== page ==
Focus, focus, focus.

3 09 2009

Here I am in China, on vacation, thinking of you, Awesome and Unemployed.  Not only am I blocked from and determined, but I have been thinking about how to help you.

Here’s one of my favorite quotes by Marianne Williamson:
Our deepest fear is not that we are inadequate. Our deepest fear is that we are powerful beyond measure. It is our light, not our darkness that most frightens us. We ask ourselves, Who am I to be brilliant, gorgeous, talented, [AWESOME]? Actually, who are you not to be?  … As we let our own light shine, we unconsciously give other people permission to do the same. As we are liberated from our own fear, our presence automatically liberates others.”

I know some pretty amazing people out there that have been beat down by the daunting prospect of finding the right job.  Eventually, they second guess their talents and, generally, believe that they are not the best candidate that a company could hire.  They tell me, “I can’t, because…” and it’s almost always because of a standard that they cannot meet in their own minds.  Often times, a standard that’s expected from someone far beyond their level.

Don’t get me wrong.  Humility is important.  There’s nothing more obnoxious than the waste of space that can weasel his way into a job.  But, that’s not you.  You work hard.  You have the expertise and skills to prove it.  You have big dreams and you’re not perfect, but you strive to do well and to do things right.

I do notice a trend across these people, though: They don’t know what they want to do.

Gasp.  I said it.  These people are applying to companies like machine guns without rhyme, reason, or focus on what they are good at.  This is where the mis-fits, mistakes, and self-doubt happens.

But a little introspection can help.  (Or for some folks, a lot!  And that’s okay, too.)  Begin to ask yourself some of these questions:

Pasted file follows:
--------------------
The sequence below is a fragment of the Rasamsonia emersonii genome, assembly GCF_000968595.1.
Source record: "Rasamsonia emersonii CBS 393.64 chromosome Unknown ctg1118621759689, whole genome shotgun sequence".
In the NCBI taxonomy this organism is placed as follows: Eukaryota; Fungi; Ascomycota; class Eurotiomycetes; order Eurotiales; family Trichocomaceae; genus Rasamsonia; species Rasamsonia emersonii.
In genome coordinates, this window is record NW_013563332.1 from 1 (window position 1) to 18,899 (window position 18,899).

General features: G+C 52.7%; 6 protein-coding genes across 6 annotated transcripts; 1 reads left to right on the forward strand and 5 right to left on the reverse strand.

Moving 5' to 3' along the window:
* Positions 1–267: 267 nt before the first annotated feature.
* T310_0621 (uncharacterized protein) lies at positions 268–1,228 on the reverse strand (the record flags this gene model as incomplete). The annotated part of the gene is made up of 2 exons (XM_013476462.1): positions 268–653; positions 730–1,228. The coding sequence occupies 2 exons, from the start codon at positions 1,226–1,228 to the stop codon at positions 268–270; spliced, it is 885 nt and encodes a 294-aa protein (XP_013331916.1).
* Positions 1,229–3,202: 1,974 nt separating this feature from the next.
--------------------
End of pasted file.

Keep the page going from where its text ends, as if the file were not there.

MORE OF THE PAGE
What are you good at (and have something to show for)?
Take some steps to do a personality or career test that helps to identify your strengths.  My favorite is Strengths Finder.  Based on positive psychology, Strengths Finder is based on the premise that you should enhance your strengths, rather than belabor over your weaknesses.  If you are strong at something, you can only get exponentially better.  Take a moment to pay to take the online assessment to figure out what you’re good at.  Or you can buy the book and do a self assessment (read the strengths and choose your top 5).

How does what you’re good at manifest itself in various careers?
Here’s where you consider your options.  When you’re strong at these things, how can you make a career out of it?  Is there one that completely fits your background, interests, and your strengths?

These thoughts can bring you focus and some clarity.  It should also bring you should some newfound confidence in who you are and what you’re looking for in your job.  Most of all, now you believe that you’re great for the role, because you took a test that said you were!!!

Focus yourself, own it, and deliver it through and through.  You can do it.  And must I say it again?  Yes, because you’re awesome (you’re just unemployed).

Zai jian, peng you!
Stefanie from Shanghai



2 responses

4 09 2009

I’ve never read a book of Marianne Williamson. I do really think I should though. The life coach I’m working with can’t stop talking about “A course in miracles”. I think that’s her last book, right ?

In the quote you shared with us, one phrase in particular really resonated with me: “Who am I to be brilliant, gorgeous, talented?”. This is such a negative thought but we can’t help but thinking it. A few months ago and even some times now, I tell myself: “how the hell do you think you’re gonna make it”, “what do you have other people don’t?” or “you’re coming from a small French city, why would you manage to get out of there and come to the US when thousands of people try every year and fail ?”. My answer should be: because I am brilliant, gorgeous AND talented.

I am lucky to already know what I want to do with my life. It is a long road though and I’m sometimes scared not to make it but then I try to remind all my achievements, I take a deep breath and I just go for it.

Great article !

5 09 2009

Thanks Stef! You’re absolutely right about focus. I’ve been hiring manager for a number of positions and nothing screams poor fit like an applicant who doesn’t know what he’s looking for. I get all these resumes from people whose background is unrelated to the job posting – did they even read the description before firing off an email?? But on the otherhand, it’s clear when you see someone who really knows what he wants, has pursued this interest in a measurable way, has done his research about your company, and expresses his passion directly in the coverletter and interview.

Leave a Reply

Fill in your details below or click an icon to log in: Logo

You are commenting using your account. Log Out /  Change )

Google photo

You are commenting using your Google account. Log Out /  Change )

Twitter picture

You are commenting using your Twitter account. Log Out /  Change )

Facebook photo

You are commenting using your Facebook account. Log Out /  Change )

Connecting to %s

%d bloggers like this: